Thursday, November 20, 2014

CNN Blows Reporting of Synagogue Attack

In a stunning case of ‘burying the lede’, CNN single-handedly makes the case for media bias with its initial reportage of a deadly attack in Jerusalem, as reported by C W Swanson:

To fill in some gaps in the story – chasms, actually – the reason that the police shot dead the two Palestinians is that the Arabs were already engaged in an attack on a synagogue (not a mosque), with “hand guns, axes, and meat cleavers”, which resulted in five dead (including a Briton and three Americans), and eight wounded.

A snippet of the scene at the site of the attack

Is it possible to get this story more wrong, in an area that is already highly inflammatory?  One would think that CNN would want to be especially careful, considering its history with former Chief News Executive Eason Jordan, who admitted to being a shill for Saddam Hussein and who then accused US troops of deliberately targeting journalists.

This is after an AP story earlier which concerned a Palestinian who drove his car into a crowd near a train station, wounding 17 and killing a five-year-old girl.  The headline was "Israeli police shoot a man in East Jerusalem".

[Dick Stanley of Texas Scribbler reports that CNN has now apologized for the headline, saying that their "coverage did not immediately reflect the fact that the two Palestinians killed were the attackers."  CNN at least made the effort to correct that portion of the story.]

The story failed to note the standard Palestinian celebration of dancing in the streets and passing out candy and pastries.  President Obama rightly condemned the "horrific" attack but predictably called on "both Palestinians and Israelis to try to work together to lower tensions and reject violence."  There is precious little chance of that happening, certainly in the case of the jubilant Palestinians.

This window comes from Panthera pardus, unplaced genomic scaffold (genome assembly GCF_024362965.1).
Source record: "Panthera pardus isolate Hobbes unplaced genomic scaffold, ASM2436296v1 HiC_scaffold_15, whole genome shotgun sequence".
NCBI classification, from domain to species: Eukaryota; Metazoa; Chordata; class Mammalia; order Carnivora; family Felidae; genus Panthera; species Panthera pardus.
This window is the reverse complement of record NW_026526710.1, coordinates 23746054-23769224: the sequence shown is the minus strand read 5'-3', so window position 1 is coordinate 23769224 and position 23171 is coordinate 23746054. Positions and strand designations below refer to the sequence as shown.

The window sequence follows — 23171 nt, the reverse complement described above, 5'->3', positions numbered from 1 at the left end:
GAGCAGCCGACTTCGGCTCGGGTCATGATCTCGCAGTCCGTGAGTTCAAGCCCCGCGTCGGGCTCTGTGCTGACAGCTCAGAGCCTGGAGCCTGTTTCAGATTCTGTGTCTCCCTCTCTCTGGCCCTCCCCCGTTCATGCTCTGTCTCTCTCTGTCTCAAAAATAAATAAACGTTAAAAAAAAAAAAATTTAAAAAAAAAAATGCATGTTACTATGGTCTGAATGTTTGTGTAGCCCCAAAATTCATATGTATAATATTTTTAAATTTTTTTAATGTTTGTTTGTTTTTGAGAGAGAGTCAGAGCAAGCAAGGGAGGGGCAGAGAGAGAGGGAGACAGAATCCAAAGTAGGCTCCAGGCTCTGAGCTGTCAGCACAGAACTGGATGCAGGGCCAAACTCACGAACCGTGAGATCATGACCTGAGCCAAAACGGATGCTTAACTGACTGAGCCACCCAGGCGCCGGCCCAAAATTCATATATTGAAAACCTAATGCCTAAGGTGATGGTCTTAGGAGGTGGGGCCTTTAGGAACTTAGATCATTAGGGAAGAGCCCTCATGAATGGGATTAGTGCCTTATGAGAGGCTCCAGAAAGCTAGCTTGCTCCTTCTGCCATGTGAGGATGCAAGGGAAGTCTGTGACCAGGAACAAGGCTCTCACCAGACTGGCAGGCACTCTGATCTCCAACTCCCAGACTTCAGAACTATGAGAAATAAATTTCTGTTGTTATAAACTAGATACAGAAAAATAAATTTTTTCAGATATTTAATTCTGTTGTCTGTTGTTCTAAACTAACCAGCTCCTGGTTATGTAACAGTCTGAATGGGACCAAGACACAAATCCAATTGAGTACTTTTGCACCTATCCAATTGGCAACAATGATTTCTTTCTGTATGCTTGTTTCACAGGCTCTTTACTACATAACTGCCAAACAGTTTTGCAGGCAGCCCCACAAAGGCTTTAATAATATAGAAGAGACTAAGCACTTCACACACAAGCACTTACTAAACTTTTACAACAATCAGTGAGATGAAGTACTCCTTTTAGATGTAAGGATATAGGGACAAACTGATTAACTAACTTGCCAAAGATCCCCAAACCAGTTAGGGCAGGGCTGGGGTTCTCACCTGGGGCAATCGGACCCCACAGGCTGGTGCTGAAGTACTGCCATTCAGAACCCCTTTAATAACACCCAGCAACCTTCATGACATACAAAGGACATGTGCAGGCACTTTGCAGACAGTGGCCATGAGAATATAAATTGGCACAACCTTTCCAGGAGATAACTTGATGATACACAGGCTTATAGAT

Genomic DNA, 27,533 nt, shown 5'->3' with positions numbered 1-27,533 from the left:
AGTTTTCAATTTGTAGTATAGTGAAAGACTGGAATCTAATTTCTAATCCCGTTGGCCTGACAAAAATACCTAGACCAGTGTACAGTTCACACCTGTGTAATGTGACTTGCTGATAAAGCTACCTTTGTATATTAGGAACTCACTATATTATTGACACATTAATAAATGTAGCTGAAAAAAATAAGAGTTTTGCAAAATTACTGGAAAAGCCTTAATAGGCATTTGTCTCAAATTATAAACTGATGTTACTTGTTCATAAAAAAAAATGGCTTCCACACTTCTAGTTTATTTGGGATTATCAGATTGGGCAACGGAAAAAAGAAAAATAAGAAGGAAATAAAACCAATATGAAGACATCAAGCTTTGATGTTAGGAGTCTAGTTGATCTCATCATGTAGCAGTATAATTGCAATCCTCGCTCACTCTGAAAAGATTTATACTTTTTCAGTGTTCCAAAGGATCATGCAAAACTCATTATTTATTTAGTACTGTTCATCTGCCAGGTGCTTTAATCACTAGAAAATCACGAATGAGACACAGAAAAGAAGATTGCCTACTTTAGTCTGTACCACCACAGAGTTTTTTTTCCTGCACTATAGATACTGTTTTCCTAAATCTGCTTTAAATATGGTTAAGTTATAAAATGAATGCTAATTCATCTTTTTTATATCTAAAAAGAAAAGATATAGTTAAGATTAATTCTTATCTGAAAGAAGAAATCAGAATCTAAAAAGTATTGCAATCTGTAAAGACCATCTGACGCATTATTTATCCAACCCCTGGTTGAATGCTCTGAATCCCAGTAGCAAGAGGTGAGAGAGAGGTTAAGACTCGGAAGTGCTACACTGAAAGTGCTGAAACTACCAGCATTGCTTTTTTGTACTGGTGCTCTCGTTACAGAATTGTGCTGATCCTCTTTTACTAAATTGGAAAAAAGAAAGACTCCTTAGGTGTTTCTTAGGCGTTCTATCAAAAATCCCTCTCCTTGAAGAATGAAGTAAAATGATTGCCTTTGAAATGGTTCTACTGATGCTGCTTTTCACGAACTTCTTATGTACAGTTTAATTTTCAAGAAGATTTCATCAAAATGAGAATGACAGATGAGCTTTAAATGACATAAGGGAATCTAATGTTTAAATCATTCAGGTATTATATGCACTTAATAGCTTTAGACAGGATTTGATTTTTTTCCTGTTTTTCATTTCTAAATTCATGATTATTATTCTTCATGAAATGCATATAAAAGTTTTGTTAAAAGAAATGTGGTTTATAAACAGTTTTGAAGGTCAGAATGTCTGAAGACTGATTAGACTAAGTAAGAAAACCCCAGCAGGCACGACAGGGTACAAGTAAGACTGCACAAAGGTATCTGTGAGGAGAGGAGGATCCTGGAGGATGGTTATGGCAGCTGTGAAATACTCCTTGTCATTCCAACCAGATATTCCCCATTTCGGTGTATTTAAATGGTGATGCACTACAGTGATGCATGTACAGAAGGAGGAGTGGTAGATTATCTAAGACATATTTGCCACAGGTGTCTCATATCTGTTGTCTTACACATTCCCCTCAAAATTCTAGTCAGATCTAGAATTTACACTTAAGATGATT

Palestinians celebrate the two dead attackers pictured in the background

John Kerry for his part provided some more realistic comments:
To have this kind of act, which is a pure result of incitement, of calls for "days of rage," of irresponsibility is unacceptable. 

The Palestinian leadership must condemn this and they must begin to take serious steps to restrain any kind of incitement that comes from their language, from other people's language, and exhibit the kind of leadership that is necessary to put this region on a different path.
Now if only that same sentiment could be conveyed by the administration to the waiting 'activists' in Ferguson, Missouri.

1 comment:

  1. I wonder (rather, I doubt) whether Kerry really was concerned or if he just saw his house-of-cards in danger of collapsing in front of everyone.


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